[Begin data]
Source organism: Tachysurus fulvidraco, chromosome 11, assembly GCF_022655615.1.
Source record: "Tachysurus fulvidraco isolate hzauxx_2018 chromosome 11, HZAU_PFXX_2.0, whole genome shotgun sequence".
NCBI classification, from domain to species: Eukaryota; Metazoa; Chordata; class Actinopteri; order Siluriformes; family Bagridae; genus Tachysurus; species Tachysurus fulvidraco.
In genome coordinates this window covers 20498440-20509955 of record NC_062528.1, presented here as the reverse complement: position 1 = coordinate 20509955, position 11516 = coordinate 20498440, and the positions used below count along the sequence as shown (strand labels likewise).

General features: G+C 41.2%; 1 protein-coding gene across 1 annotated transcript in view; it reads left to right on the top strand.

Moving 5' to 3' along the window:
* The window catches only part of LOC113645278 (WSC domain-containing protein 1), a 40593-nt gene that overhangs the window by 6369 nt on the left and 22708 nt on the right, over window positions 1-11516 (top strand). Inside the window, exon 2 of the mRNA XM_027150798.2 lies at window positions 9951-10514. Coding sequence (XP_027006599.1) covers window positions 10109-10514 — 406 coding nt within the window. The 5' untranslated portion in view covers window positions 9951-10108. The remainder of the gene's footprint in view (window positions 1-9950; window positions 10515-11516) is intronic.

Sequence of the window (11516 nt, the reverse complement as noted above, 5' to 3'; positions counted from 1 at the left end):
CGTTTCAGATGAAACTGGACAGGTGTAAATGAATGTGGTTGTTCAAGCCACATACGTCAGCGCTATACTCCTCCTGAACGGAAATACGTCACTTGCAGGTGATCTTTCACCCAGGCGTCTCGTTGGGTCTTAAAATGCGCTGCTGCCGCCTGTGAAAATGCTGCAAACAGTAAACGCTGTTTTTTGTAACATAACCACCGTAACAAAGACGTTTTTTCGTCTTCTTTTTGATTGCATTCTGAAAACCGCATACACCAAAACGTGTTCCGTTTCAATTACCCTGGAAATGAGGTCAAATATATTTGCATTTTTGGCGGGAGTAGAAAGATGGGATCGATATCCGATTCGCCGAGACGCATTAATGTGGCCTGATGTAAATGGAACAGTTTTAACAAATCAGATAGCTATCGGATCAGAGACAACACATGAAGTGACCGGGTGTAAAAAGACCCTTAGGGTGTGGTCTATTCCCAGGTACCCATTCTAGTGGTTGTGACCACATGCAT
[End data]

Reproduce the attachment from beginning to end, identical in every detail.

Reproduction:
Source organism: Tachysurus fulvidraco, chromosome 11, assembly GCF_022655615.1.
Source record: "Tachysurus fulvidraco isolate hzauxx_2018 chromosome 11, HZAU_PFXX_2.0, whole genome shotgun sequence".
NCBI classification, from domain to species: Eukaryota; Metazoa; Chordata; class Actinopteri; order Siluriformes; family Bagridae; genus Tachysurus; species Tachysurus fulvidraco.
In genome coordinates this window covers 20498440-20509955 of record NC_062528.1, presented here as the reverse complement: position 1 = coordinate 20509955, position 11516 = coordinate 20498440, and the positions used below count along the sequence as shown (strand labels likewise).

General features: G+C 41.2%; 1 protein-coding gene across 1 annotated transcript in view; it reads left to right on the top strand.

Moving 5' to 3' along the window:
* The window catches only part of LOC113645278 (WSC domain-containing protein 1), a 40593-nt gene that overhangs the window by 6369 nt on the left and 22708 nt on the right, over window positions 1-11516 (top strand). Inside the window, exon 2 of the mRNA XM_027150798.2 lies at window positions 9951-10514. Coding sequence (XP_027006599.1) covers window positions 10109-10514 — 406 coding nt within the window. The 5' untranslated portion in view covers window positions 9951-10108. The remainder of the gene's footprint in view (window positions 1-9950; window positions 10515-11516) is intronic.

Sequence of the window (11516 nt, the reverse complement as noted above, 5' to 3'; positions counted from 1 at the left end):
CGTTTCAGATGAAACTGGACAGGTGTAAATGAATGTGGTTGTTCAAGCCACATACGTCAGCGCTATACTCCTCCTGAACGGAAATACGTCACTTGCAGGTGATCTTTCACCCAGGCGTCTCGTTGGGTCTTAAAATGCGCTGCTGCCGCCTGTGAAAATGCTGCAAACAGTAAACGCTGTTTTTTGTAACATAACCACCGTAACAAAGACGTTTTTTCGTCTTCTTTTTGATTGCATTCTGAAAACCGCATACACCAAAACGTGTTCCGTTTCAATTACCCTGGAAATGAGGTCAAATATATTTGCATTTTTGGCGGGAGTAGAAAGATGGGATCGATATCCGATTCGCCGAGACGCATTAATGTGGCCTGATGTAAATGGAACAGTTTTAACAAATCAGATAGCTATCGGATCAGAGACAACACATGAAGTGACCGGGTGTAAAAAGACCCTTAGGGTGTGGTCTATTCCCAGGTACCCATTCTAGTGGTTGTGACCACATGCAT